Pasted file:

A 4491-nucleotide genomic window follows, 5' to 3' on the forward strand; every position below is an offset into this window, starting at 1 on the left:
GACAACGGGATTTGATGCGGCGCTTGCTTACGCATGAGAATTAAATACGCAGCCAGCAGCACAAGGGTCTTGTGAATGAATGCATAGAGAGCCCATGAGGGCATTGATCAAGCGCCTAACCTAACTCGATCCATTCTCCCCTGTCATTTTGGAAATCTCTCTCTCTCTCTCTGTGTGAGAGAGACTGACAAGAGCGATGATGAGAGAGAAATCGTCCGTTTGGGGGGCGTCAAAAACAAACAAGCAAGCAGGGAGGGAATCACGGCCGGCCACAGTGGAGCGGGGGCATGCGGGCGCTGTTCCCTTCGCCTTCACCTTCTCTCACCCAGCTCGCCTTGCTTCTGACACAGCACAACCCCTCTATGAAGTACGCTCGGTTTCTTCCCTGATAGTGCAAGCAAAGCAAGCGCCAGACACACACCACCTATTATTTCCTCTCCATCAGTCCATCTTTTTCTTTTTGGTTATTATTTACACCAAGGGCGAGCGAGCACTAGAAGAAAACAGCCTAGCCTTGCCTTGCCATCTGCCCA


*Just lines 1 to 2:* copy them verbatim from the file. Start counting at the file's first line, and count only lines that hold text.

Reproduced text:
A 4491-nucleotide genomic window follows, 5' to 3' on the forward strand; every position below is an offset into this window, starting at 1 on the left:
GACAACGGGATTTGATGCGGCGCTTGCTTACGCATGAGAATTAAATACGCAGCCAGCAGCACAAGGGTCTTGTGAATGAATGCATAGAGAGCCCATGAGGGCATTGATCAAGCGCCTAACCTAACTCGATCCATTCTCCCCTGTCATTTTGGAAATCTCTCTCTCTCTCTCTGTGTGAGAGAGACTGACAAGAGCGATGATGAGAGAGAAATCGTCCGTTTGGGGGGCGTCAAAAACAAACAAGCAAGCAGGGAGGGAATCACGGCCGGCCACAGTGGAGCGGGGGCATGCGGGCGCTGTTCCCTTCGCCTTCACCTTCTCTCACCCAGCTCGCCTTGCTTCTGACACAGCACAACCCCTCTATGAAGTACGCTCGGTTTCTTCCCTGATAGTGCAAGCAAAGCAAGCGCCAGACACACACCACCTATTATTTCCTCTCCATCAGTCCATCTTTTTCTTTTTGGTTATTATTTACACCAAGGGCGAGCGAGCACTAGAAGAAAACAGCCTAGCCTTGCCTTGCCATCTGCCCA